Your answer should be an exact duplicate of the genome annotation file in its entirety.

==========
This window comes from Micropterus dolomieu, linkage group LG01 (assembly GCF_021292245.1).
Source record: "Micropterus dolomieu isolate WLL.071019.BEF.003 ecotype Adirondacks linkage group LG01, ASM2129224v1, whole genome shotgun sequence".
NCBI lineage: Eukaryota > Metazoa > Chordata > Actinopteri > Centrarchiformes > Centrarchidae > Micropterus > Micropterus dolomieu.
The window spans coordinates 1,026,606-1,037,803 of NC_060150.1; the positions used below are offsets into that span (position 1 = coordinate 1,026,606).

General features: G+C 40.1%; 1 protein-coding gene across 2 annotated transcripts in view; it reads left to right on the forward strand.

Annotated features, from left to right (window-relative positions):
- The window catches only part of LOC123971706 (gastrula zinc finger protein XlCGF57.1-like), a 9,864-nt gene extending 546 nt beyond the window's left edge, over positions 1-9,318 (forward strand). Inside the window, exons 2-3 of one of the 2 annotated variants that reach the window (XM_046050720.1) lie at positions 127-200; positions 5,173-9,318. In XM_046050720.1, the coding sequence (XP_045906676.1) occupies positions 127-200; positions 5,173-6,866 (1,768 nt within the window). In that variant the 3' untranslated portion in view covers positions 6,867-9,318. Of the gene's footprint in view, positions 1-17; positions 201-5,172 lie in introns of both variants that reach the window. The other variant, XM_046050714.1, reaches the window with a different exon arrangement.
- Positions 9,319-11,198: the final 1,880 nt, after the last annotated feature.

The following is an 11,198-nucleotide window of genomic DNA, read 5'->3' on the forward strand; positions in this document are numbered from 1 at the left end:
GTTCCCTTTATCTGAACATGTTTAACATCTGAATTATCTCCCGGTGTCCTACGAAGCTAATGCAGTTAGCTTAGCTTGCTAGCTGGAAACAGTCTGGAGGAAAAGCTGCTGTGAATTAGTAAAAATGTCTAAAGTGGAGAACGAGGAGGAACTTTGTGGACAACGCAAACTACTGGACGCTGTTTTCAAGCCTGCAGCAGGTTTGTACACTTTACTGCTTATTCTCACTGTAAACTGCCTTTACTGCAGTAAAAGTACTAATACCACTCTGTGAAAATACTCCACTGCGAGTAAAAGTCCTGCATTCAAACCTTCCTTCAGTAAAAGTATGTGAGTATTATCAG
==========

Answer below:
This window comes from Micropterus dolomieu, linkage group LG01 (assembly GCF_021292245.1).
Source record: "Micropterus dolomieu isolate WLL.071019.BEF.003 ecotype Adirondacks linkage group LG01, ASM2129224v1, whole genome shotgun sequence".
NCBI lineage: Eukaryota > Metazoa > Chordata > Actinopteri > Centrarchiformes > Centrarchidae > Micropterus > Micropterus dolomieu.
The window spans coordinates 1,026,606-1,037,803 of NC_060150.1; the positions used below are offsets into that span (position 1 = coordinate 1,026,606).

General features: G+C 40.1%; 1 protein-coding gene across 2 annotated transcripts in view; it reads left to right on the forward strand.

Annotated features, from left to right (window-relative positions):
- The window catches only part of LOC123971706 (gastrula zinc finger protein XlCGF57.1-like), a 9,864-nt gene extending 546 nt beyond the window's left edge, over positions 1-9,318 (forward strand). Inside the window, exons 2-3 of one of the 2 annotated variants that reach the window (XM_046050720.1) lie at positions 127-200; positions 5,173-9,318. In XM_046050720.1, the coding sequence (XP_045906676.1) occupies positions 127-200; positions 5,173-6,866 (1,768 nt within the window). In that variant the 3' untranslated portion in view covers positions 6,867-9,318. Of the gene's footprint in view, positions 1-17; positions 201-5,172 lie in introns of both variants that reach the window. The other variant, XM_046050714.1, reaches the window with a different exon arrangement.
- Positions 9,319-11,198: the final 1,880 nt, after the last annotated feature.

The following is an 11,198-nucleotide window of genomic DNA, read 5'->3' on the forward strand; positions in this document are numbered from 1 at the left end:
GTTCCCTTTATCTGAACATGTTTAACATCTGAATTATCTCCCGGTGTCCTACGAAGCTAATGCAGTTAGCTTAGCTTGCTAGCTGGAAACAGTCTGGAGGAAAAGCTGCTGTGAATTAGTAAAAATGTCTAAAGTGGAGAACGAGGAGGAACTTTGTGGACAACGCAAACTACTGGACGCTGTTTTCAAGCCTGCAGCAGGTTTGTACACTTTACTGCTTATTCTCACTGTAAACTGCCTTTACTGCAGTAAAAGTACTAATACCACTCTGTGAAAATACTCCACTGCGAGTAAAAGTCCTGCATTCAAACCTTCCTTCAGTAAAAGTATGTGAGTATTATCAG